For the first time ever, scientists have grown small functioning human stomachs in the laboratory.
The stomachs were grown by making use of adult stem cells to grow tissue fragments that replicate the stomach cells’ functions.
This will give scientists the opportunity to determine the exact working of the stomach and provide new treatment methods for illnesses, such as gastric cancer and ulcers, which affect around 10% of the global population.
Researchers will also be offered the opportunity to determine how obesity-fuelled diabetes develops.
Previously, research had to be done on mouse models of the stomach, which was not ideal for human disease.
Scientists made use of pluripotent stem cells to create the organoids. These cells are able to mimic any type of cell within the body. They are 3-D organ ‘buds’ which can potentially develop tissues with specific functions. One of the main elements of the research was the identification of the natural steps of stomach formation during the embryonic development process. The simulation of these processes in a petri dish, allowed the scientists to push the stem cells into a path which transformed them into hollow ‘spheroids’ similar to a stomach.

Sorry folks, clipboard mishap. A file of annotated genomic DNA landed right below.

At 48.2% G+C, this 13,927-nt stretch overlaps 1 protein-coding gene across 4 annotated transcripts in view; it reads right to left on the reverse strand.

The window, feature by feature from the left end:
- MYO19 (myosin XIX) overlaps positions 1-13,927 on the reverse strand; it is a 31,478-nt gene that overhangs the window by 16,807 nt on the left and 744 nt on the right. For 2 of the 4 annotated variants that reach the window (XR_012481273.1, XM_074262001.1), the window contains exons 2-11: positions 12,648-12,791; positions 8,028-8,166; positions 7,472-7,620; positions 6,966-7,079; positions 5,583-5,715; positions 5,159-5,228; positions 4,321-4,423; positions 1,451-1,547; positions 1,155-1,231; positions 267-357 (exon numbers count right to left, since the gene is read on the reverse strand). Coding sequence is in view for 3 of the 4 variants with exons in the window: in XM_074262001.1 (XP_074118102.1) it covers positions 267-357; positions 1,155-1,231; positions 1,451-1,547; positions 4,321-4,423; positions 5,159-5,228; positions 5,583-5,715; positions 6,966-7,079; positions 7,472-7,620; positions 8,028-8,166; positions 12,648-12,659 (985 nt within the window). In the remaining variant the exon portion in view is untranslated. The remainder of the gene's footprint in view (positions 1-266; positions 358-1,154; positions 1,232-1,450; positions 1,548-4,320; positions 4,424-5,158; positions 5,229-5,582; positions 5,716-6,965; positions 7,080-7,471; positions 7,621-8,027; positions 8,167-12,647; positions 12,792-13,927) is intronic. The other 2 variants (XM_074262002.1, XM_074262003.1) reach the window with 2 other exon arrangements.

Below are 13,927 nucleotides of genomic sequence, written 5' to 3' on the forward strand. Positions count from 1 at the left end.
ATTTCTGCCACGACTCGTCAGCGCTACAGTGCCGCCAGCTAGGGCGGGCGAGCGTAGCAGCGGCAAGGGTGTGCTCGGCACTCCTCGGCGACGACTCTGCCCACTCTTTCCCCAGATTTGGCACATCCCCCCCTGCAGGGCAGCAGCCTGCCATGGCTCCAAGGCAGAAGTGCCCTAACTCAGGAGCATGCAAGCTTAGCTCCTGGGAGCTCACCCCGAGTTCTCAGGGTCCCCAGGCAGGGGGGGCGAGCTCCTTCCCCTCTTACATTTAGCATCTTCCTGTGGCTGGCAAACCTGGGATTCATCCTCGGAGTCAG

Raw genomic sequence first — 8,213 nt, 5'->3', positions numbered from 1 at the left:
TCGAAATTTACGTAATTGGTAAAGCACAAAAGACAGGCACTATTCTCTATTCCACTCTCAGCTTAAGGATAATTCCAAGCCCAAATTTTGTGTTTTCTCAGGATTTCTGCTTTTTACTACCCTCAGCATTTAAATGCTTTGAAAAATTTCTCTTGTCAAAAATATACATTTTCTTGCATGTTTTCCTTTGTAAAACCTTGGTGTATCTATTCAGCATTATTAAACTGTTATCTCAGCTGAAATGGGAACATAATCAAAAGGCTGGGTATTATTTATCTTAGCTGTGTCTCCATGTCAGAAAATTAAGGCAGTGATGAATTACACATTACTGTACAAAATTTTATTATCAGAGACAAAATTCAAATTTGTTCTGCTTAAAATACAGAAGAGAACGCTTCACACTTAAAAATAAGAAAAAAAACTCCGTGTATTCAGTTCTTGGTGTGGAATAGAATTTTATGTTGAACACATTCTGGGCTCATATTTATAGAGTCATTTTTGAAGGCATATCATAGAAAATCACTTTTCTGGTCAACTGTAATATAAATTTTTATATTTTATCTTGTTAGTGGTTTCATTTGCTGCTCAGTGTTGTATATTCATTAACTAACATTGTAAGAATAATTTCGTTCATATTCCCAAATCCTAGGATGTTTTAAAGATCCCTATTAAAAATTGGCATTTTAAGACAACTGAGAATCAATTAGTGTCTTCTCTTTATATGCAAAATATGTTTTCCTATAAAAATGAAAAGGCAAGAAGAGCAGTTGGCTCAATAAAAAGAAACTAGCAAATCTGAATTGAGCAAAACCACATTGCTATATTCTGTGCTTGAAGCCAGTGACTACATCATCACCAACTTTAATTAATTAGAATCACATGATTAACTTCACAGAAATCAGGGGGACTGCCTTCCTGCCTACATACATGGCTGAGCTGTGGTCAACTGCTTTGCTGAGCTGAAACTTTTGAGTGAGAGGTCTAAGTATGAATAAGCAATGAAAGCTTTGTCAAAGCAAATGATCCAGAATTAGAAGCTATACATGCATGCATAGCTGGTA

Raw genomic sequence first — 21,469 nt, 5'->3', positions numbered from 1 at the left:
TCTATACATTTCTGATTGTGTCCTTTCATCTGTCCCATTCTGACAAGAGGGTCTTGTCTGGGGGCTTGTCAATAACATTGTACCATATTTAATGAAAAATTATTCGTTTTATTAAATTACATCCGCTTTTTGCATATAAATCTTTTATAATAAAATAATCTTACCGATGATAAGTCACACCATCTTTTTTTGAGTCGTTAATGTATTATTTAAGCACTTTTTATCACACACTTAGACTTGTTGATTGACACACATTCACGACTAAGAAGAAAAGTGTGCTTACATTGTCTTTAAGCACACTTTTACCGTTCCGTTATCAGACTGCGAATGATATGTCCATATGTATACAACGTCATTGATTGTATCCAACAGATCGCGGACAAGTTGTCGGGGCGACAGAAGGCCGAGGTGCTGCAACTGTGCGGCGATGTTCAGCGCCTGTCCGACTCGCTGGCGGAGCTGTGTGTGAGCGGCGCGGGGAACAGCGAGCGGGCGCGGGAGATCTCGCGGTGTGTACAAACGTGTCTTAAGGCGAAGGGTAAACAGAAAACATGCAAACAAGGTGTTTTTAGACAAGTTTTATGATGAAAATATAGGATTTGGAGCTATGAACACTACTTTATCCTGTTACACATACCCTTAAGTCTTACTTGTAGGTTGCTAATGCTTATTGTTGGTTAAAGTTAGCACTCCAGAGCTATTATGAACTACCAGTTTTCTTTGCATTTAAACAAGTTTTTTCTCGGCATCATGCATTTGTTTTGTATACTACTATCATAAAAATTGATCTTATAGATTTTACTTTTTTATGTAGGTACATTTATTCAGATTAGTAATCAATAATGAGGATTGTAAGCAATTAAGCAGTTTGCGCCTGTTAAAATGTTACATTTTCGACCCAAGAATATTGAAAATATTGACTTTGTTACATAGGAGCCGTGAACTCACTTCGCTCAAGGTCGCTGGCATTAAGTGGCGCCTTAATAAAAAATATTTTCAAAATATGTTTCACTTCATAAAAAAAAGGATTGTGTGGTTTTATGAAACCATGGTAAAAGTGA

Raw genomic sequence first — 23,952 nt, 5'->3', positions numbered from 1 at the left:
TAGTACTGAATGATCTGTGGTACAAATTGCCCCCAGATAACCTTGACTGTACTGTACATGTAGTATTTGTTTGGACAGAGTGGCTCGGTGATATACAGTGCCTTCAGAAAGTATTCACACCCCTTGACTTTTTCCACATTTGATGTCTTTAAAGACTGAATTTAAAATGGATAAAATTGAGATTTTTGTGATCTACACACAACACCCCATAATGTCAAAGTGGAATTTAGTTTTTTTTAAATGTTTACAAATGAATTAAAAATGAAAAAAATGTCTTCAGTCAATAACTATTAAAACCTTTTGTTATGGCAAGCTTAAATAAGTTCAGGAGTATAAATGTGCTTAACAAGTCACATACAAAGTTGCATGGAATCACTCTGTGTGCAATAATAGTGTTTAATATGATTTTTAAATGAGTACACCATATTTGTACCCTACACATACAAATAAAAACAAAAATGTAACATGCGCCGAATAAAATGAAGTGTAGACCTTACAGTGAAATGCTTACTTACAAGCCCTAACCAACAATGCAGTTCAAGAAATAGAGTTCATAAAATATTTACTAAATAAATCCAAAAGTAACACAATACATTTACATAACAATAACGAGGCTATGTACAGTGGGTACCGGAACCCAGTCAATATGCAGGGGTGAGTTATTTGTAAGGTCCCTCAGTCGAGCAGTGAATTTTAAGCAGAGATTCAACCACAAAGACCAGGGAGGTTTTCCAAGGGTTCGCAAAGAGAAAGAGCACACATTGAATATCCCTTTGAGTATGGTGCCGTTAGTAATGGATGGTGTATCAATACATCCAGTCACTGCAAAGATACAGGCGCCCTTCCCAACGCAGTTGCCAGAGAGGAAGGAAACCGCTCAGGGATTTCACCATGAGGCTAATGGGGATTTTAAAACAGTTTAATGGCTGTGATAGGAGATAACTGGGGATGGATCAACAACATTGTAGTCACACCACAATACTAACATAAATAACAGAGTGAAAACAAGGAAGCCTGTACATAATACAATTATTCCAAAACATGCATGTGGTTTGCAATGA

The researchers infected the stomach tissue with H. Pylori, which resulted in biochemical changes taking place within 24 hours. The organoids mimicked the first stages of gastric disease which was trigged by the bacteria. This included the activation of a cancer gene, c-Met.
The lead research scientist, Dr James Wells, from the Cincinnati Children’s Hospital Medical Centre in the US, said this is an important breakthrough as it allows them to study the early stages of peptic ulcers or stomach cancer, which will allow them to identify therapeutic methods to prevent this type of disease.
He said that there has not been an efficient method to study stomach disease in humans, as the human stomach varies greatly from the animal stomach.
He added that the arrangement and structure of the stomach tissues in the dish in the lab were almost identical to what can be found in a human stomach. He said this offers them the opportunity to generate tissue to allow for filling of holes in the stomach, caused by the disease.
Stem cell scientists have previously had success in generating organoids which mimicked the intestine, and brain organoids which contained nerve tissue.
Image Credit: Ian Brown